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   Namespaces in XML and schemas

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This could be a stupid question, but I will chance it anyway because I have 
a hard time finding a clear answer...

"Namespaces in XML" states:

We envision applications of Extensible Markup Language (XML) where a single 
XML document may contain elements and attributes (here referred to as a 
"markup vocabulary") that are defined for and used by multiple software 
modules. One motivation for this is modularity; if such a markup vocabulary 
exists which is well-understood and for which there is useful software 
available, it is better to re-use this markup rather than re-invent it.
Such documents, containing multiple markup vocabularies, pose problems of 
recognition and collision. Software modules need to be able to recognize 
the tags and attributes which they are designed to process, even in the 
face of "collisions" occurring when markup intended for some other software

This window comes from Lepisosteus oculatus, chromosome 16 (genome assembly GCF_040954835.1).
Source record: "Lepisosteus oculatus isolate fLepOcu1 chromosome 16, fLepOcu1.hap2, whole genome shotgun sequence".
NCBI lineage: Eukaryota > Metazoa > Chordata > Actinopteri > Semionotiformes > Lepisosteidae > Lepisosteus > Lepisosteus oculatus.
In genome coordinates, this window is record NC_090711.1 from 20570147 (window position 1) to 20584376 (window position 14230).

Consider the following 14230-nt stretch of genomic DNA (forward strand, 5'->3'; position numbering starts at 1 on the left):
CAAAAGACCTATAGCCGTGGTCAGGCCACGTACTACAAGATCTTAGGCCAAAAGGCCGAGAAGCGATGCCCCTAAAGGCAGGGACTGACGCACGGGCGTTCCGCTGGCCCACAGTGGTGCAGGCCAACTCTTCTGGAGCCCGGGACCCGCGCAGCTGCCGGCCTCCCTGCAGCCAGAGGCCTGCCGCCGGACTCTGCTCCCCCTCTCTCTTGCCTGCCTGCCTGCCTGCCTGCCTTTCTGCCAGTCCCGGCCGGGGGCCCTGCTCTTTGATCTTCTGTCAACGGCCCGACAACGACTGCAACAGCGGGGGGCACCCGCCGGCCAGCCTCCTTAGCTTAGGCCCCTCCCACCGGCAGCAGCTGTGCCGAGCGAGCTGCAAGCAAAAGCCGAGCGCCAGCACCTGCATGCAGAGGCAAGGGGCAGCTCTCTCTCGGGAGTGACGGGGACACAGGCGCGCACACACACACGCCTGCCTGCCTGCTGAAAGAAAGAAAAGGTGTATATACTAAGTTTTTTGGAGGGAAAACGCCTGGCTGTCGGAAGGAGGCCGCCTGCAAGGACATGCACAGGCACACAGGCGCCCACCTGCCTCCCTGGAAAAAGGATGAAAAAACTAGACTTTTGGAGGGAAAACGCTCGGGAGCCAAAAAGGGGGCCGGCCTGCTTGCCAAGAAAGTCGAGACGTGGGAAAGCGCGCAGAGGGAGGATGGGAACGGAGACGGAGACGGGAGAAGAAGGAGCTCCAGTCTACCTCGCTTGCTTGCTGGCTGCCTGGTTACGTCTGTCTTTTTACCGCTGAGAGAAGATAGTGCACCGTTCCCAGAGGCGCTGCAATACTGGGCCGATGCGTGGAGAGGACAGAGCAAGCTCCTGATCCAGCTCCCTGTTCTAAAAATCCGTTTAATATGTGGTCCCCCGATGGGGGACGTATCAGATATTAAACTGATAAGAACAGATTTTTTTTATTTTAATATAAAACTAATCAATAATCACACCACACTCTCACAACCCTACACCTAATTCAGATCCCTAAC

package uses the same element type or attribute name.

Hence, in accordance with the specification of namespaces, the following 
document (a stylesheet fragment) is said to be valid (I am not sure if 
"valid" applies here, in fact.):

<xsl:stylesheet version="1.1"

<xsl:strip-space elements="doc chapter section"/>

<xsl:template match="doc">
        <xsl:value-of select="title"/>

Now, this is swell and all but an assumed schema for XHTML would not allow 
the "xsl:value-of" element as part of the content of the "title" element.

Therefore, my questions are:

1) Are stylesheets supposed to be valid documents?
2) How can one consider the possibility of multischema documents, granted 
that 2 schemas can conflict with each other?

Finally, I am asking these questions because I would like to define the 
schema of a minimal language that I would use to create document templates. 
Among other things, this minimal language would involve elements that are 
not allowed as part of the content of certain XHTML (for instance) 
elements, but that must exists as such to provided the desired templating 

Thank you for your attention.




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